March 12, 2016
by Charles Recknagel
Dauren Zhumadilov never thought he’d get caught up in Europe’s migrant crisis.
But the enterprising Kazakh manager’s tourism agency in Almaty, some 3,500 kilometers from the Turkish riviera, would be hit if Brussels successfully presses Ankara to toughen its visa requirements for many countries as part of an accord to stem the flow of migrants to Europe.
‘If that happens,’ he says of Turkey reinstating a visa requirement for his countrymen, ‘that will tremendously and negatively affect us.’
The danger for Zhumadilov, and his peers in a handful of other currently visa-free countries, lies in the small print of the working papers the EU has prepared as it negotiates the details of its March 7 draft migrant deal with Turkey. As part of the bargain, Turkey committed to toughening its visa regime in exchange for the EU giving Turkish citizens visa-free access to Schengen states no later than the end of June.
Brussels says the reference point for a tougher Turkish visa policy should be the EU’s own highly restrictive visa-free and visa-required lists for entering EU countries.
If Ankara agrees to the EU’s position, the results would be a drastic reduction in the number of countries whose citizens can easily enter Turkey — from dozens today to just a handful in the future.
Nations whose citizens need a visa to enter the EU but do not need a visa to enter Turkey include all of the former Soviet republics, Iran, and several Middle Eastern and North African states.
‘The tourism business in Kazakhstan is mainly based on external tourism, and the major destination is Turkey,’ Zhumadilov tells RFE/RL by phone from Turan Express travel agency in Kazakhstan’s largest city. ‘They choose Turkey [because] it is visa-free.’
He says if Turkey toughens its visa regulations for Kazakhs, his clients would likely go to countries like Croatia, on the Adriatic coast, which eases its entry rules for Kazakh tourists during the peak summer months.
The fact that the EU-Turkey talks are going on behind closed doors only worries regional business people like Zhumadilov all the more. No details of the negotiations are likely to emerge until at least March 17 or 18, when European Council President Donald Tusk is to brief a summit of EU heads of state in Brussels on progress.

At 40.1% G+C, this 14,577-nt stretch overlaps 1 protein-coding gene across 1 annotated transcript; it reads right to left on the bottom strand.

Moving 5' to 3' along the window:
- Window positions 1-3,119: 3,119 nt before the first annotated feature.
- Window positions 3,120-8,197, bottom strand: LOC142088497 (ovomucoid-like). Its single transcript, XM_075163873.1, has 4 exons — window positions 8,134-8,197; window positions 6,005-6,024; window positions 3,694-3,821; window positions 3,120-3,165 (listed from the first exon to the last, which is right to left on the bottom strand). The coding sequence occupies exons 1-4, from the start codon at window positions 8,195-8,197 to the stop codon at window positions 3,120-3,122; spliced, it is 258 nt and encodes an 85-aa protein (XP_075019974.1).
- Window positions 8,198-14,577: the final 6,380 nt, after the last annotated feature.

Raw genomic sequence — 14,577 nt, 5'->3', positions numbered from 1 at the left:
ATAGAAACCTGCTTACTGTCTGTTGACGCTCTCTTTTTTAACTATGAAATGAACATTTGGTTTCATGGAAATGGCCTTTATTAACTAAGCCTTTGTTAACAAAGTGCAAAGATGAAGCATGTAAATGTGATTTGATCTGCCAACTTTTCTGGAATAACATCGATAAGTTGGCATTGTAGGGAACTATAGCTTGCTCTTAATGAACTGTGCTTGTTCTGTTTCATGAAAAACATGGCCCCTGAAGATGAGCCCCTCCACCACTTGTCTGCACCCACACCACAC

The EU’s recommendation that Turkey radically tighten its visa regime would reverse over a decade of efforts by Ankara to open its doors to encourage trade and tourism. The easy-entry policy has been a hallmark of Turkey’s ruling, religious-based Justice and Development Party (AKP), whose ‘zero problems’ foreign policy has made a point particularly of reaching out to nearby Muslim states.
But now the easy-visa policy is much criticized in Brussels as the EU says it is a major reason why Turkey has become a springboard for migrants seeking to reach Europe in the biggest influx to the continent since World War II.
According to the EU, more than 888,000 of the 1.2 million or so migrants who entered Europe last year arrived via Turkey. They mostly came from Syria, Afghanistan, and Iraq, but also originated in Iran, Morocco Pakistan, Bangladesh, Algeria, Somalia, and Lebanon.
But if the EU recommends that Turkey now bring its visa requirements into line with the bloc’s own tough rules, it is ultimately up to Turkey to decide how it will accomplish that goal.
‘I don’t think the EU finds itself in any position where it can demand Turkey does anything but it can, of course, ask nicely,’ says Amanda Paul, a senior policy analyst at the Brussels-based European Policy Center. She says Turkey has a strong hand in negotiations because it knows the EU cannot easily solve its urgent migrant crisis without Ankara’s help.